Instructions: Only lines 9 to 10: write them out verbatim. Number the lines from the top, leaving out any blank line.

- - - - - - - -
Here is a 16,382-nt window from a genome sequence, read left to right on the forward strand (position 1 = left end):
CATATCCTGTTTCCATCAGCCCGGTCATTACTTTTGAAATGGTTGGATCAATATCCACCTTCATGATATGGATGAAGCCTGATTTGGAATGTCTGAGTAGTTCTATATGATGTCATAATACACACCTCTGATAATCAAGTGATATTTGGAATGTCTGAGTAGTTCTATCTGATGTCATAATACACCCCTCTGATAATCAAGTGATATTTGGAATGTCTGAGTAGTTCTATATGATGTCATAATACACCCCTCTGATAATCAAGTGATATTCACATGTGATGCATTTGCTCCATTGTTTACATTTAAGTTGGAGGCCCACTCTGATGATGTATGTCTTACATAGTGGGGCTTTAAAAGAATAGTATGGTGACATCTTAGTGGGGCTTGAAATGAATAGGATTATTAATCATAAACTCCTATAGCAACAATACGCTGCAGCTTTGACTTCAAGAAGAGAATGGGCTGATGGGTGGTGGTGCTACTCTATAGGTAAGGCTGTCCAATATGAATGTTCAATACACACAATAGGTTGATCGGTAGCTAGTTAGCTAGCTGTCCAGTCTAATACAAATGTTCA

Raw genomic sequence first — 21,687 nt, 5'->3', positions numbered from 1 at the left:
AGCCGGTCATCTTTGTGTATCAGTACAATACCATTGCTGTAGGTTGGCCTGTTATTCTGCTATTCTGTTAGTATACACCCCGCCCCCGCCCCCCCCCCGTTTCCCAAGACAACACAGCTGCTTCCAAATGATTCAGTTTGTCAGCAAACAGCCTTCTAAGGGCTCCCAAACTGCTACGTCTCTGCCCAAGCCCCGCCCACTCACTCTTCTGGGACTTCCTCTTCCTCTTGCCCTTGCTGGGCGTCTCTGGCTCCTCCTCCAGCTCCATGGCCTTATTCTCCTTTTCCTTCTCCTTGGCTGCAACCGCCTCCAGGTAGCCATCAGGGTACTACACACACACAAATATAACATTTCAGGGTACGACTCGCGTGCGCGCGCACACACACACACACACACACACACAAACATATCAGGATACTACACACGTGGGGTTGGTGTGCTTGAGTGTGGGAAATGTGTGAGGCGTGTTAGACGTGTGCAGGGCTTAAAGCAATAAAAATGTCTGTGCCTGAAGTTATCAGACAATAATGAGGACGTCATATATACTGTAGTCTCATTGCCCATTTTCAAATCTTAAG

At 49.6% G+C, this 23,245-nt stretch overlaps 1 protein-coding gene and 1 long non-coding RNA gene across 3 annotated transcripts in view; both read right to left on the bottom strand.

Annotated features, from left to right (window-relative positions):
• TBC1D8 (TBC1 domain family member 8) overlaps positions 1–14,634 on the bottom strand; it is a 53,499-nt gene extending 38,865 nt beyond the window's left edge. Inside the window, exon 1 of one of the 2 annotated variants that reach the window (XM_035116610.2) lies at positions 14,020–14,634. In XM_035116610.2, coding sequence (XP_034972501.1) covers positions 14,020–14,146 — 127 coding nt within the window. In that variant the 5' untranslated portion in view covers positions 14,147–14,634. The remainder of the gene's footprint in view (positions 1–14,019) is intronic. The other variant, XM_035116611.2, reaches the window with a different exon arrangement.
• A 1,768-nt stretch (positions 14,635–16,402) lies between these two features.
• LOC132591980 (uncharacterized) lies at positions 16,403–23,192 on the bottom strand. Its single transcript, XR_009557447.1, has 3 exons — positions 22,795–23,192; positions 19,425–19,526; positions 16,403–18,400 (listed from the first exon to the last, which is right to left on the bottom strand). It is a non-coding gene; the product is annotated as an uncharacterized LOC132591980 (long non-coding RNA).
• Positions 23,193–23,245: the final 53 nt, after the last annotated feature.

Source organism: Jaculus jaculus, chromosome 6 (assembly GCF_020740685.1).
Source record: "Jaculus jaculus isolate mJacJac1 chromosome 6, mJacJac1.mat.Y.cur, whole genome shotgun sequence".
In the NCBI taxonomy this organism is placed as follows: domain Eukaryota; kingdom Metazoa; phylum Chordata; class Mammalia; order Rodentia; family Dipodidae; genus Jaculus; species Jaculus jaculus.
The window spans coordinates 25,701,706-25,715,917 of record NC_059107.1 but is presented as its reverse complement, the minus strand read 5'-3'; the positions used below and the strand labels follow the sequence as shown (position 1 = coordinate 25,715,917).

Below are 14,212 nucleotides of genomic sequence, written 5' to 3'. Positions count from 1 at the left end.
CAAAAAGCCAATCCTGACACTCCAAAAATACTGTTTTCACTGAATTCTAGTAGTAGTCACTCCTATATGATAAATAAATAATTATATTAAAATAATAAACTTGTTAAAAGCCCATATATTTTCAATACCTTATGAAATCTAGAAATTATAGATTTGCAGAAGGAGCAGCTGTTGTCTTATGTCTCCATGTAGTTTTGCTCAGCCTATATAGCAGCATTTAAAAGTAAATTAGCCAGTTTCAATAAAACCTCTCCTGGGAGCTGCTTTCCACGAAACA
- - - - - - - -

• LOC132591980 (uncharacterized) lies at positions 16,403–23,192 on the bottom strand. Its single transcript, XR_009557447.1, has 3 exons — positions 22,795–23,192; positions 19,425–19,526; positions 16,403–18,400 (listed from the first exon to the last, which is right to left on the bottom strand). It is a non-coding gene; the product is annotated as an uncharacterized LOC132591980 (long non-coding RNA).
• Positions 23,193–23,245: the final 53 nt, after the last annotated feature.